Why Lakers Need Backcourt Upgrade To Win Another NBA Championship
With their starting front court now set with the Hachimura trade, the Los Angeles Lakers next move should be to upgrade their backcourt by pulling off a trade for the Toronto guard duo of Fred VanVleet and Gary Trent, Jr.
Upgrading their backcourt by replacing Dennis Schröder and Patrick Beverley with a pair of star guards from the Raptors in Fred VanVleet and Gary Trent, Jr. would improve the Lakers both on offense and defense.
It’s the also kind of move that would require the Lakers to give up both of their available first round picks, which Rob Pelinka says Los Angeles would only be willing to do if it would make them championship frontrunners.
With the trade for Hachimura, the Lakers starting front court is now set with Rui likely starting at the three, LeBron at the four, and AD at the five. That leaves the starting backcourt as the Lakers’ area of greatest need.
The NBA is still a guard’s league and the top teams in the league regularly get as much as 50 to 60 points per game from their backcourt. The Lakers’ backcourt only averages 39.8 points per game, 23rd out of 30 NBA teams.
To make the Lakers backcourt woes worse, it’s not like Schröder and Beverley are making it up with great individual defense. They’re undersized and frankly underqualified to be starters on a championship contender.
The eye test and analytics confirm that Schröder and Beverly are not plus defenders. They’re almost always outscored by their opposing duo, who’re usually players earning greater salaries and averaging double digits.
The time has come for the Lakers to upgrade their backcourt with a pair of guards who have the 3-point gravity to fix the Lakers’ spacing issues and the defensive grit and tenacious ability to play elite perimeter defense.
How VanVleet and Trent Jr. Help Lakers Offensively
The Los Angeles Lakers greatest offensive need in the backcourt is high volume, high percentage 3-point shooting to create spacing to free up superstars LeBron James and Anthony Davis to attack the paint and rim.
The biggest difference is VanVleet and Trent Jr. combined are averaging 37.8 points per game vs 18.3 points per game than Schröder and Beverley, more than twice as many points per game on slightly better shooting stats.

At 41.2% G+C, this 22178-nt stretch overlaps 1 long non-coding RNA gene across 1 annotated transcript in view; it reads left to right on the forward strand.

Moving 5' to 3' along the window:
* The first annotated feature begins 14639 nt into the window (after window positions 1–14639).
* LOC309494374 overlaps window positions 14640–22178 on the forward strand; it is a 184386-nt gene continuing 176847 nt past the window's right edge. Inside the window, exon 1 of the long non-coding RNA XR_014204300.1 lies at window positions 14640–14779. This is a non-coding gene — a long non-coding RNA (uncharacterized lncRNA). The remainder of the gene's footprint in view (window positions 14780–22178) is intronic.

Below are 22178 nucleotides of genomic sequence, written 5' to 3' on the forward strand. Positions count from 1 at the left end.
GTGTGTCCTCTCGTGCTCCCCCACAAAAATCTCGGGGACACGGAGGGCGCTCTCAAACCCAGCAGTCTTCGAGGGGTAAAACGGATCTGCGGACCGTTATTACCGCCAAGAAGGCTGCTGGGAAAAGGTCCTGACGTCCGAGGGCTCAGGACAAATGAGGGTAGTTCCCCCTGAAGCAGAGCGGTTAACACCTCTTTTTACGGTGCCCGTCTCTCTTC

That’s a difference of almost 20 points per game, which will go a long way towards improving the Lakers win-loss record. Most importantly, half of those extra 20 points per game are due to more volume 3-point shooting.
Together, VanVleet and Trent, Jr. make 5.5 and take 15.8 threes per game while Schröder and Beverley make just 2.3 and take just 6.8 threes per game. The difference in made threes represents 9.6 points per game.
And that’s not counting the additional points that LeBron James and Anthony Davis get because there suddenly are wide open lanes to the basket because defenders cannot leave VanVleet or Trent, Jr. alone.
The balance of the 20 points per game more that VanVleet and Trent, Jr. generate comes because Fred and Gary are simply better offensive players. Their 3-point gravity opens doors that Schröder and Beverley simply can’t.
No disrespect but there’s a reason Fred and Gary combined earn more than twice as much as Dennis and Patrick. They’re bigger, younger, and more talented and their skillsets are better fits for the Lakers’ backcourt needs.
The Lakers have already begun their backcourt makeover by trading Nunn. If they want to compete for a championship, they need the volume 3-point shooting and better offense Fred VanVleet and Gary Trent, Jr. can provide.
How VanVleet and Trent Jr. Help Lakers Defensively
The Los Angeles Lakers greatest defensive needs in the backcourt are preventing opposing guards from breaking down the defense and getting into the paint and forcing rotations that lead to easy wide-open threes.
The Lakers as a team rank 21st out of 30 NBA teams. While Schröder and Beverley have reputations as good defenders, the eye test this season has told a different story as opposing guards routinely blow by both of them.
Schröder’s and Beverley’s individual DefRtgs are 16th and 14th respectively out of the 18 players who have played for the Lakers this season. Their poor perimeter defense is part of why the Lakers are 20th out of 30 in DefRtg.
Strong point-of-attack defense begins with aggressive defenders who can pressure the ball and slow down the ball handler without fouling. Steals by guards are a good measure of how well a perimeter defense is working.
VanVleet averages 1.5 steals and Trent, Jr. 1.8 steals per game, for 3.3 total steals per game. Schröder averages just 0.7 steals and Beverley just 0.8 steals, for 1.5 total steals per game. VanVleet and Trent, Jr. play better D.
Steals are the result of increased activity by defenders, stealing the ball from dribblers, making interceptions by jumping the passing lanes, and doing whatever they can to disrupt and derail the other team’s offense.
Toronto ranked 1st out of 30 NBA teams by averaging 9.6 steals per game and VanVleet’s and Trent, Jr.’s 3.3 steals per game were a big part of that. The Lakers ranked 23rd in the league with just 4.7 steals per game.
The Los Angeles Lakers replacing Dennis Schröder and Patrick Beverley with Fred VanVleet and Gary Trent, Jr. as their starting backcourt would upgrade their perimeter defense to be among the best in the league.
If you enjoyed this article and want to share your ideas and comments with other Lakers fans, please join us at Lakerholics.Com.